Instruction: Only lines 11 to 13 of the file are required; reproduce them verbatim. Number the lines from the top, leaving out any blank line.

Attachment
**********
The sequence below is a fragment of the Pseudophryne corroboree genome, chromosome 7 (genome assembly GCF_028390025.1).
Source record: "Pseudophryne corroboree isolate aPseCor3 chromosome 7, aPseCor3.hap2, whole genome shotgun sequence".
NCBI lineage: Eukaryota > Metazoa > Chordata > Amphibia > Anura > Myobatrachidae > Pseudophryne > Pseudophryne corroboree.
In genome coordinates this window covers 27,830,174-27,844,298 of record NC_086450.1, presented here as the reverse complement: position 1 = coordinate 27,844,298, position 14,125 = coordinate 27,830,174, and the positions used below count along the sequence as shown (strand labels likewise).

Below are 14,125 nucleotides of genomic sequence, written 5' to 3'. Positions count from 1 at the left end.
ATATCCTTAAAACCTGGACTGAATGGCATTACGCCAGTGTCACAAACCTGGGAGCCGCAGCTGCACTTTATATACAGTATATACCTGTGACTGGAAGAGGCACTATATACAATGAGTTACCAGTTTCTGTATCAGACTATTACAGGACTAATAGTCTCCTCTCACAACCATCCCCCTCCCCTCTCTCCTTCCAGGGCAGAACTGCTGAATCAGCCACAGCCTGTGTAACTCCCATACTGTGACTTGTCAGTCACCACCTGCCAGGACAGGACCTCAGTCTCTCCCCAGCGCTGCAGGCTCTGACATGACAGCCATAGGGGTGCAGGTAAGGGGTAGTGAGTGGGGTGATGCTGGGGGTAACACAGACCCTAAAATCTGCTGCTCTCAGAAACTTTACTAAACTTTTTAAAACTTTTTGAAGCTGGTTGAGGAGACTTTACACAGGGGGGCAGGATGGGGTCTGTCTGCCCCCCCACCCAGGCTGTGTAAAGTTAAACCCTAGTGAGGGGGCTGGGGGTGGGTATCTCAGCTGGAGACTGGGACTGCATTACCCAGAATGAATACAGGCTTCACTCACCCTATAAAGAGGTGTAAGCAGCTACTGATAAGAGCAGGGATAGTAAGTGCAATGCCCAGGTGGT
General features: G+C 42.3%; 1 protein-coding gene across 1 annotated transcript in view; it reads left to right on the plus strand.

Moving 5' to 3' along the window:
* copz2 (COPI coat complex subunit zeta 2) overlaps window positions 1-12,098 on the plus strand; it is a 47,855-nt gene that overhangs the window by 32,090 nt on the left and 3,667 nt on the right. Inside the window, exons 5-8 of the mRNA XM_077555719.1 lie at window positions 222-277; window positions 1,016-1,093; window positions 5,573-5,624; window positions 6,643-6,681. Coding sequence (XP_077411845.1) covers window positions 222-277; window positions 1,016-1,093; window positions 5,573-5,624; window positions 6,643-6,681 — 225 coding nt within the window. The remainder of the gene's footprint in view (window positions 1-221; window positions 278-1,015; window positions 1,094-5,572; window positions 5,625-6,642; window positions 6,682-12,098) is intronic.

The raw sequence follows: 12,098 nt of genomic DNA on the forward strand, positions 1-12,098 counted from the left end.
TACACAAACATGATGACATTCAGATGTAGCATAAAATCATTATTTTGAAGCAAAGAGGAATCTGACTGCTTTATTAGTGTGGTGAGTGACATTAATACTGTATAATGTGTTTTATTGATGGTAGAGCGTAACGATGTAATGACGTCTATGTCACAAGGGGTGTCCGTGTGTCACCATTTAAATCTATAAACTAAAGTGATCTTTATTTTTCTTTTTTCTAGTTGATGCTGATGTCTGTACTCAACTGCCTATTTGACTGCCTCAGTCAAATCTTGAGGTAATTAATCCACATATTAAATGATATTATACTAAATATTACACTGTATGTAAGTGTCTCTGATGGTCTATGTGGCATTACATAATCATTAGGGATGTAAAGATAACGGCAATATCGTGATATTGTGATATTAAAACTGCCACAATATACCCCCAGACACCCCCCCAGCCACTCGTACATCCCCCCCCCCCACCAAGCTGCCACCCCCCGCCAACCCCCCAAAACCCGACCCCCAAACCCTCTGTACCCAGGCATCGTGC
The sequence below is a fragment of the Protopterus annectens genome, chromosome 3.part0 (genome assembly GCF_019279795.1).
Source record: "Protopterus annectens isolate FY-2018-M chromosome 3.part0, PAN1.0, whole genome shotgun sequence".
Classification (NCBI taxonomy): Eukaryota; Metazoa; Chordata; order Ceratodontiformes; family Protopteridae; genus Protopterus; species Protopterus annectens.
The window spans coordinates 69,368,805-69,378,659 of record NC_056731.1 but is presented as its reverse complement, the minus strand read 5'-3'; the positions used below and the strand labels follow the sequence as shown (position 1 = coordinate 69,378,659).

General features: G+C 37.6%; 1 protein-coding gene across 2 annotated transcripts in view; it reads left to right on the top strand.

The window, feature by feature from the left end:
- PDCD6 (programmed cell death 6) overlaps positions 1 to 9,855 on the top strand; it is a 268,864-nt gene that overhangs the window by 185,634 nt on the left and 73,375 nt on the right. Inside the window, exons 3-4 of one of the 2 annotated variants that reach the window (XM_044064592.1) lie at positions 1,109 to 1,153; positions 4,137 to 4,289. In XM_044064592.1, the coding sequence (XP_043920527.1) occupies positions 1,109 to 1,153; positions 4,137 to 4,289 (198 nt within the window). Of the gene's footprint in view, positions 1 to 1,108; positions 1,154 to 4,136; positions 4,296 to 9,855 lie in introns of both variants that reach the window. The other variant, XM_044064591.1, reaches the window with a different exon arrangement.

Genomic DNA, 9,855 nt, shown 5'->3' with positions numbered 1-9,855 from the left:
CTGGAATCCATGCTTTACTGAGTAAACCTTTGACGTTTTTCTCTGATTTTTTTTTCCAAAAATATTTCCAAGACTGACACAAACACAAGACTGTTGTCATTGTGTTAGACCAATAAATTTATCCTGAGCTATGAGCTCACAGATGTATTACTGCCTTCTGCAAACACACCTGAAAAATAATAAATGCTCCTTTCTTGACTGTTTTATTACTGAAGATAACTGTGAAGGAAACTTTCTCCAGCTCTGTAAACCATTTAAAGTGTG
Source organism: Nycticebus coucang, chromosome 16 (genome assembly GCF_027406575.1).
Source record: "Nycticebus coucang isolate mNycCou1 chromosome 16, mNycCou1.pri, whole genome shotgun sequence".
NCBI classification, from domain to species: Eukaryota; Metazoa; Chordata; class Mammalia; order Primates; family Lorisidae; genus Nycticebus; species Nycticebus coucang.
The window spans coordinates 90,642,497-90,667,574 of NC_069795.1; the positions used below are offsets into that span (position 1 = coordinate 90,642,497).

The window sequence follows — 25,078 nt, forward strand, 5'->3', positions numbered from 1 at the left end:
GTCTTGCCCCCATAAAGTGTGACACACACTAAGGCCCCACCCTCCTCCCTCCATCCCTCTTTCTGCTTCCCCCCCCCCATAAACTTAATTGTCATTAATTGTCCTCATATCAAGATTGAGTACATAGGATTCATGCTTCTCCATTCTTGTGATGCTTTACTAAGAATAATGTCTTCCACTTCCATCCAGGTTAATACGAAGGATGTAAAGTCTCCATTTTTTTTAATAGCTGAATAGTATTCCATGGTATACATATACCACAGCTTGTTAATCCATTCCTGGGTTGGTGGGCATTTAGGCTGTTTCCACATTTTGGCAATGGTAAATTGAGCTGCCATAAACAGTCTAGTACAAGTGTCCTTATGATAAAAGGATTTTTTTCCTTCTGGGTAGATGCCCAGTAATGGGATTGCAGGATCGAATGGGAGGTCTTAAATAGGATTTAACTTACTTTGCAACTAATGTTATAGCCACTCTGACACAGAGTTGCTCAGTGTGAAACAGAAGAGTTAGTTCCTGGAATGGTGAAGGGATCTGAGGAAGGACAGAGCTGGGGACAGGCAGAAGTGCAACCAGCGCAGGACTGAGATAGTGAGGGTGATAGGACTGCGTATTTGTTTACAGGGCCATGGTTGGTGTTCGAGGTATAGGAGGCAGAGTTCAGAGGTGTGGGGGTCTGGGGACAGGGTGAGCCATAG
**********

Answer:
TACACAAACATGATGACATTCAGATGTAGCATAAAATCATTATTTTGAAGCAAAGAGGAATCTGACTGCTTTATTAGTGTGGTGAGTGACATTAATACTGTATAATGTGTTTTATTGATGGTAGAGCGTAACGATGTAATGACGTCTATGTCACAAGGGGTGTCCGTGTGTCACCATTTAAATCTATAAACTAAAGTGATCTTTATTTTTCTTTTTTCTAGTTGATGCTGATGTCTGTACTCAACTGCCTATTTGACTGCCTCAGTCAAATCTTGAGGTAATTAATCCACATATTAAATGATATTATACTAAATATTACACTGTATGTAAGTGTCTCTGATGGTCTATGTGGCATTACATAATCATTAGGGATGTAAAGATAACGGCAATATCGTGATATTGTGATATTAAAACTGCCACAATATACCCCCAGACACCCCCCCAGCCACTCGTACATCCCCCCCCCCCACCAAGCTGCCACCCCCCGCCAACCCCCCAAAACCCGACCCCCAAACCCTCTGTACCCAGGCATCGTGC
The sequence below is a fragment of the Protopterus annectens genome, chromosome 3.part0 (genome assembly GCF_019279795.1).
Source record: "Protopterus annectens isolate FY-2018-M chromosome 3.part0, PAN1.0, whole genome shotgun sequence".